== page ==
Ohio is a little bit better off. Their unemployment rate, I think, is about 8.8 percent. And there, too, they have been reliant on manufacturing. And you're seeing them shift over to more services like health care. You're seeing these states look at energy as far as green energy jobs go.
But, you know, you need a bulk of jobs to come back to replace the jobs that were lost. There was something like 500,000 jobs lost in Michigan alone during this recession and there really aren't the magic bullets that are going to create those thousands of jobs that can come back so those people can go back to work.
JEFFREY BROWN: Well, David Swenson, how much -- given that, how much can you tell about public attitudes, about consumer confidence, about willingness to buy things, willingness to buy homes, et cetera?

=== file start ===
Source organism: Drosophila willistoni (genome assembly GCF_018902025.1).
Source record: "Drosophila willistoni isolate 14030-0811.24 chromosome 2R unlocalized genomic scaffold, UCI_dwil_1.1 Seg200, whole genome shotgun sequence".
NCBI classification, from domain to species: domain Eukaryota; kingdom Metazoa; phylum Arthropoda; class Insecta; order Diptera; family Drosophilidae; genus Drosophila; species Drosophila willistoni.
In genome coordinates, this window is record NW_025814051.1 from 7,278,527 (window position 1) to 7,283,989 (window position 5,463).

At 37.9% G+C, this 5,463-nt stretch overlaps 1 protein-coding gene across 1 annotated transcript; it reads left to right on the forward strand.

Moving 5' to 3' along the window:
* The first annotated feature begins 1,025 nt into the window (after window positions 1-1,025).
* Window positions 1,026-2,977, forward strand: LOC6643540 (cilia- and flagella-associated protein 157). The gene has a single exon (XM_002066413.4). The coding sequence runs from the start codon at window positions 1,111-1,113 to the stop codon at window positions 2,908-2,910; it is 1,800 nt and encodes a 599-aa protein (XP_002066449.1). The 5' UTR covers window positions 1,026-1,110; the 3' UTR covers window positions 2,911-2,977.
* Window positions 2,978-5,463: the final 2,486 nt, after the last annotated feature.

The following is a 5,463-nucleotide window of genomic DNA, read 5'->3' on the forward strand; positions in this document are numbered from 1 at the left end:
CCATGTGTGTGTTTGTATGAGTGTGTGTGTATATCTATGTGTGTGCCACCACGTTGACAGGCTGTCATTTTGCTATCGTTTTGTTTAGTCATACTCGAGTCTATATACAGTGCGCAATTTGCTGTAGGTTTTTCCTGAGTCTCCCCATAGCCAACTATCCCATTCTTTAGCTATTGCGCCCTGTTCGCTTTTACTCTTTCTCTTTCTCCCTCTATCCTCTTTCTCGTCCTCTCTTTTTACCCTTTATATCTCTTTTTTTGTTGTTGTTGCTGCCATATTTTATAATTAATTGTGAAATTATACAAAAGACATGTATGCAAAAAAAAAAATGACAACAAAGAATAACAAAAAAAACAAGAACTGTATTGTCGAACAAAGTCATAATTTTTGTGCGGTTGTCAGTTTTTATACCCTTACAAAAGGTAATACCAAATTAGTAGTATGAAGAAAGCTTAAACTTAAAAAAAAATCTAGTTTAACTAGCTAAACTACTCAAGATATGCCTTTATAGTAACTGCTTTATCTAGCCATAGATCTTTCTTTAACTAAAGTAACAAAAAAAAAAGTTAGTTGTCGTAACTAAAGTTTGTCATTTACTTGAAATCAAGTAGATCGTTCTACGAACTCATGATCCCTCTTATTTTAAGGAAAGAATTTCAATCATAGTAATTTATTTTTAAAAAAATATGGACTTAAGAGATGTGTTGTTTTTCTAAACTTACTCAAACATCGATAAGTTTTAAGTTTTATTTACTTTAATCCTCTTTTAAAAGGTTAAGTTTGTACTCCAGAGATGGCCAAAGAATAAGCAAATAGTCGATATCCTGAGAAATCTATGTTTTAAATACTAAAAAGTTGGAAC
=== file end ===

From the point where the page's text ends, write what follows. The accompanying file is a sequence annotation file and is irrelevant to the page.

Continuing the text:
DAVID SWENSON: Well, statewide and nationwide, we already know that consumer confidence is down. The willingness of households to open up their pocketbooks and to take risks is much -- is lower.
People are saving more. And all of those are working against a recovery. A state like Iowa depends heavily on the rest of the country buying Iowa-based goods and services. We're a major financial center as well. And if the rest of the country isn't recovering, we're not going to recover.
We have some strengths in our economy because the ag economy is relatively strong. We have high prices for grain right now. Those types of things are helpful, but that's not enough to carry the rest of the economy. We need the rest of the nation to begin recovering, so that we can catch on to that recovery and begin recovering more ourselves.